“Facebook is a personalised newspaper,” said Roxanne Somboonsiri, global business manager for Facebook APAC, at HP’s Brand Innovation Summit 2015 held on 17 June 2015 at Resorts World Sentosa.
She noted that social media had greatly evolved from its humble beginnings of driving much simpler objectives such as “Likes”, “Fans” and “Sentiment”, among users. It has now grown to become a leading platform to enable marketers to move from merely fulfilling social objectives to expanding their businesses.
According to Somboonsiri, the term “social media” will slowly dissipate as the role of digital platforms takes centre stage, while steadily transforming into a more impactful way of engaging with people at scale. This, in turn, could help marketers deliver on core objectives such as in-store or online sales.
As people are increasingly shifting to mobile around the globe, technology has evolved more rapidly to cater to the way people connect with each other and share information. This is particularly true in the Asia Pacific region where smartphone adoption is rapidly increasing.
Mobile has become the main medium on which people are spending their time.
“The key takeaway here is that there is a lot of change impacting consumers, media, and ultimately, marketers right now,” she said.
“In times of such change, you have the opportunity to lead the way or the possibility of being left behind.”
Moreover, based on information that people provide to Facebook via their profile, pages they like and apps they download, it enables Facebook to provide marketers with the ability to reach exactly who you are looking for at scale.
“For example, in the past, you’d only be able to reach adults 18-49, who like sports. Now, you’re able to target John, who’s 29, single, watches NASCAR, eats at Chili’s and works 9-5. Or Sally, who’s 38, married and has three children.”
The availability of data can now provide relevant marketing to relevant people so as to not waste dollars when it comes to marketing to 74 million users on Facebook.
“We can help you reach the people that you care about: your customers and your potential customers,” she said.
Making a case for marketers to advertise on Facebook, she shared tips on how to leverage the social networking site to drive traffic on websites and encourage online orders.
“In deciding what a creative newsfeed is, marketers need to ask themselves, ‘is it on brief, is it a relevant story, does it have thumb-stopping power?’” she said.
This is especially critical in APAC where the use of mobile is exponentially increasing.
“When somebody is on the phone, marketers have to have the ability to stop and capture the audience’s attention.”
Ensure brand relevance
“Keep the ads short and sweet and ensure brand relevance at all times,” she said, emphasising the tone has to fit the brand’s personality well enough to drive brand recall.
An example, she cited, was Starbucks’ green straw used in its advertising – this, according to her, helped maintain the brand’s consistency through its various campaigns while generating brand recall.
Use the right imagery for the right time
Use imagery designed for mobile – if it looks good on mobile, it looks good on desktop as well, since having an obvious focal point drives ad recall, she shared. Brands should also be timely with their creative ads to coincide with specific events and holidays.
“Create something based on the events that are relevant and timely for the target audience. People will have a better connection with your brand when you evoke emotion.”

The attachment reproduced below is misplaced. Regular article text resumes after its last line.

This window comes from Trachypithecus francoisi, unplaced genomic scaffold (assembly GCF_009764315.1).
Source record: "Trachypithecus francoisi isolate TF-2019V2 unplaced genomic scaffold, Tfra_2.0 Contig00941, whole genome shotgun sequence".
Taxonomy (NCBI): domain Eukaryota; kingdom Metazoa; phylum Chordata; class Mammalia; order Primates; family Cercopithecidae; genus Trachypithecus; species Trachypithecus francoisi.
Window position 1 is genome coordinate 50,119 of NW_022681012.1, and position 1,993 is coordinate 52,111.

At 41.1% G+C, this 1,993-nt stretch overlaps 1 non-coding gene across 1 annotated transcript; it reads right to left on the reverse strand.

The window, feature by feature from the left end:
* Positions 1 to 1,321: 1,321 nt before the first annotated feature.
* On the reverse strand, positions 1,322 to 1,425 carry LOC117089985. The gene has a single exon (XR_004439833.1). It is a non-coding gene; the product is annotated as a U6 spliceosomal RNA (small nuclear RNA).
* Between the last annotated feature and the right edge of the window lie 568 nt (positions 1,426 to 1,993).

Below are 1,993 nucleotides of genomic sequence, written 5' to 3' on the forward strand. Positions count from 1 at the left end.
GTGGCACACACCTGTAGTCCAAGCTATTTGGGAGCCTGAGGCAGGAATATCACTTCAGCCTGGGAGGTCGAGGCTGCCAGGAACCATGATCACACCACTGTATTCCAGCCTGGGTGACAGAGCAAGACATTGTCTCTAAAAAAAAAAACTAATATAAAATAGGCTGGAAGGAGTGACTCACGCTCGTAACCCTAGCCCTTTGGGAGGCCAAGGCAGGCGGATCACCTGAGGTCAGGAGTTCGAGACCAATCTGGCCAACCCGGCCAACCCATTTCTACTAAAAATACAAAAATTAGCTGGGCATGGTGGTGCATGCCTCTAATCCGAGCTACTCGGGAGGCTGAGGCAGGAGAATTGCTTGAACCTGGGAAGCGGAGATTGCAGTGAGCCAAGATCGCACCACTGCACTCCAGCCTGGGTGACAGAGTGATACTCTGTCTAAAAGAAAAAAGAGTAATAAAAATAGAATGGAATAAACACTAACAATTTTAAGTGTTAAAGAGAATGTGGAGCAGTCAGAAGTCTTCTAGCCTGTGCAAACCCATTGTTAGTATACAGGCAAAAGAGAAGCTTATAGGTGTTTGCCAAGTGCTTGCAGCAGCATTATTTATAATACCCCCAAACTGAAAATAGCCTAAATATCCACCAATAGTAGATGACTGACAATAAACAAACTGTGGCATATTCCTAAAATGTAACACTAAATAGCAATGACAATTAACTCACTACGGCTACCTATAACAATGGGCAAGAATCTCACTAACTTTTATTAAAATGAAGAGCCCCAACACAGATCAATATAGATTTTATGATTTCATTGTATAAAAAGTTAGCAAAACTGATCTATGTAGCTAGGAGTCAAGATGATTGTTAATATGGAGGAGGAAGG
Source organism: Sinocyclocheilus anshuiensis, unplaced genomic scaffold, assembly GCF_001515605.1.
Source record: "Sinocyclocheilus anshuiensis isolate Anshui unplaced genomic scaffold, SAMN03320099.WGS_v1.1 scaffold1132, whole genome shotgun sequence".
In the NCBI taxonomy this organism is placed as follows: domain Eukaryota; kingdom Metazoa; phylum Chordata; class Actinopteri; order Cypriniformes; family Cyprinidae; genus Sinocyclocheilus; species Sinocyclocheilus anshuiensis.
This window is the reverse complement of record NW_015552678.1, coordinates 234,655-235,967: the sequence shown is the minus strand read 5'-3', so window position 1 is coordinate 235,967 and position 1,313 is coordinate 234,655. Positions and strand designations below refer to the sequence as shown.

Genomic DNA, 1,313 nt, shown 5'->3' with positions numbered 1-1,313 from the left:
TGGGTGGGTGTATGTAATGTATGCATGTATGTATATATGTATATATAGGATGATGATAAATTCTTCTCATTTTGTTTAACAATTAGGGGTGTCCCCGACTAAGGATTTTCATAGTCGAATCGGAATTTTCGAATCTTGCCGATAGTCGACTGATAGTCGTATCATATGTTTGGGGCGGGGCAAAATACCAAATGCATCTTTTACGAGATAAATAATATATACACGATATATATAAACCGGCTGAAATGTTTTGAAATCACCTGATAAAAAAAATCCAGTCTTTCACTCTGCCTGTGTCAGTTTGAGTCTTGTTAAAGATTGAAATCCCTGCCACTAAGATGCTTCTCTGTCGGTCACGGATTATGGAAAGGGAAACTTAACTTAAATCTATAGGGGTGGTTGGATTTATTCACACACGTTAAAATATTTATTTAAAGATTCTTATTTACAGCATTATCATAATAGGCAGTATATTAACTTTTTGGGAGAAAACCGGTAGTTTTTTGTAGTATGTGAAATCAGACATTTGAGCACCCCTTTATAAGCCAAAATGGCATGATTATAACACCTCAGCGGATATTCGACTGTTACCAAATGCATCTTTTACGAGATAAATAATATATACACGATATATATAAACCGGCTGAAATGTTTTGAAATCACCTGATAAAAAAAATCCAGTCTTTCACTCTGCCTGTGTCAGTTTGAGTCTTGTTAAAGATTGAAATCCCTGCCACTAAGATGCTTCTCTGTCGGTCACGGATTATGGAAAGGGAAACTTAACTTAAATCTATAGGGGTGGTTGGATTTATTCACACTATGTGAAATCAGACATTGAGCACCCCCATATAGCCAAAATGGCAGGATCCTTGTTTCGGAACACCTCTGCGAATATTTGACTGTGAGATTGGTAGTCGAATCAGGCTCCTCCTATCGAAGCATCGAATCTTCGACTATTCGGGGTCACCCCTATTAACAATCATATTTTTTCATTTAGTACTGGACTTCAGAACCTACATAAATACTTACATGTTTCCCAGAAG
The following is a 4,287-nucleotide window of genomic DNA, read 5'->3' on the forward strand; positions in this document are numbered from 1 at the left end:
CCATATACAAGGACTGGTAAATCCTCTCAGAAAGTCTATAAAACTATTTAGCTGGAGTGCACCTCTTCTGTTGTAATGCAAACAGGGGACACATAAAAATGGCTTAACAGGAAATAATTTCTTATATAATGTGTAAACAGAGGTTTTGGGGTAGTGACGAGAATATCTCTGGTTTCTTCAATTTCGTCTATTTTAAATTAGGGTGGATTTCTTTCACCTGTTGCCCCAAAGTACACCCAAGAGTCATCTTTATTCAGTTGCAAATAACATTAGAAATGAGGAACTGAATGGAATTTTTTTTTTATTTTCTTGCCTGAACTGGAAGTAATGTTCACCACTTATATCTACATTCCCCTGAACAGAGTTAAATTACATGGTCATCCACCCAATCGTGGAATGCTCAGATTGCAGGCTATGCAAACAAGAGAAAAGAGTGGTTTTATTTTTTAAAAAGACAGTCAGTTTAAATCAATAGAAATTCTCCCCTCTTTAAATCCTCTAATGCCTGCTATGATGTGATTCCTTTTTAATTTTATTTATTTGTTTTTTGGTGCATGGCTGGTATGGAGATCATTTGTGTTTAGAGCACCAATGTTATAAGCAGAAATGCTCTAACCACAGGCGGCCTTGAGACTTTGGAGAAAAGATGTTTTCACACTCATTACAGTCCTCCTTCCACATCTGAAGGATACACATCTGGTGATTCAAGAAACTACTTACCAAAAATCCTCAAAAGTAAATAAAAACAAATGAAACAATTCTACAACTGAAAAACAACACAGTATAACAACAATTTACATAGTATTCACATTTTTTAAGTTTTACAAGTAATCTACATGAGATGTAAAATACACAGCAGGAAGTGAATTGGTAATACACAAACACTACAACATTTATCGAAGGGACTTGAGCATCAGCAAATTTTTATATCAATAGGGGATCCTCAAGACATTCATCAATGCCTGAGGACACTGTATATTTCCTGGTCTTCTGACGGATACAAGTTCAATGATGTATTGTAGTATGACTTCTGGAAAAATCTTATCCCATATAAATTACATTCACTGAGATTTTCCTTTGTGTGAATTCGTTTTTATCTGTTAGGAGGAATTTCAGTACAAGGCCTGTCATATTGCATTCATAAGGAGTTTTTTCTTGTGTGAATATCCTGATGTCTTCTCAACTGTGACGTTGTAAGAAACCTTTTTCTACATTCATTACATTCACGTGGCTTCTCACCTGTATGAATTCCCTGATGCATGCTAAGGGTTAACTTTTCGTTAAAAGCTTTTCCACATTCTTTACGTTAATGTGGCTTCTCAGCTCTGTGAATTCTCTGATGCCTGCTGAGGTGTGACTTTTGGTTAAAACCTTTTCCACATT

Content is king
“On Facebook, your content is your marketing,” she said.
To engage consumers where your story lands in their Newsfeed or on the side of the page, it is essential to capture their attention in a way that encourages participation. The key questions marketers should ask themselves are:
1. Is the language as tight as it can be and under 90 characters?
- If no, cut non-essential words. Keep sentences short. Use active voice. Include a call to action early.
- Posts with less than 250 characters see about 60% more engagement.
2. Could the story only come from your brand?
- If no, make sure it aligns to your specific values and identity. Or tweak the copy so that it sounds like something your brand or mascot would say.
- Ads where the brand is immediately identifiable perform better in terms of recall and purchase consideration.
3. Does the image or video thumbnail provide a clear visual cue for your story?
- If no, swap in a visual that users can easily connect to your message and brand.
4. Does it offer value to the user?
- If no, consider what you could post that will make your audience happy to be connected to you.
- Some ideas to adapt: An interview with the CEO/owner, a link to an article on a subject of interest to your audience, an insider discount code.
5. Is there a reason to post this story today?
- If no, find a way to tie the post to the news, current events, holidays or the season.
More importantly, storytelling is a key ingredient to marketing success on Facebook.
“We remember stories that are told versus facts. Brands have the capabilities to tell wonderful stories, but what makes consumers attract? What stories will you tell?”
Effective storytelling, she says, has the ability to deepen a consumer’s emotional connection by reminding them what they love most about the brand. Given this, a consumer is more likely to like, comment, or share a post, if it reinforces their choice to attach their identity to a particular brand, she said.
Marketing to consumers on Facebook necessitates the need to identify key emotional triggers that inspire brand attachment and loyalty.
“These triggers are core marketing assets, and they should dictate how you engage your fans on Facebook. They are the cornerstones of your page publishing and sponsored story strategy.”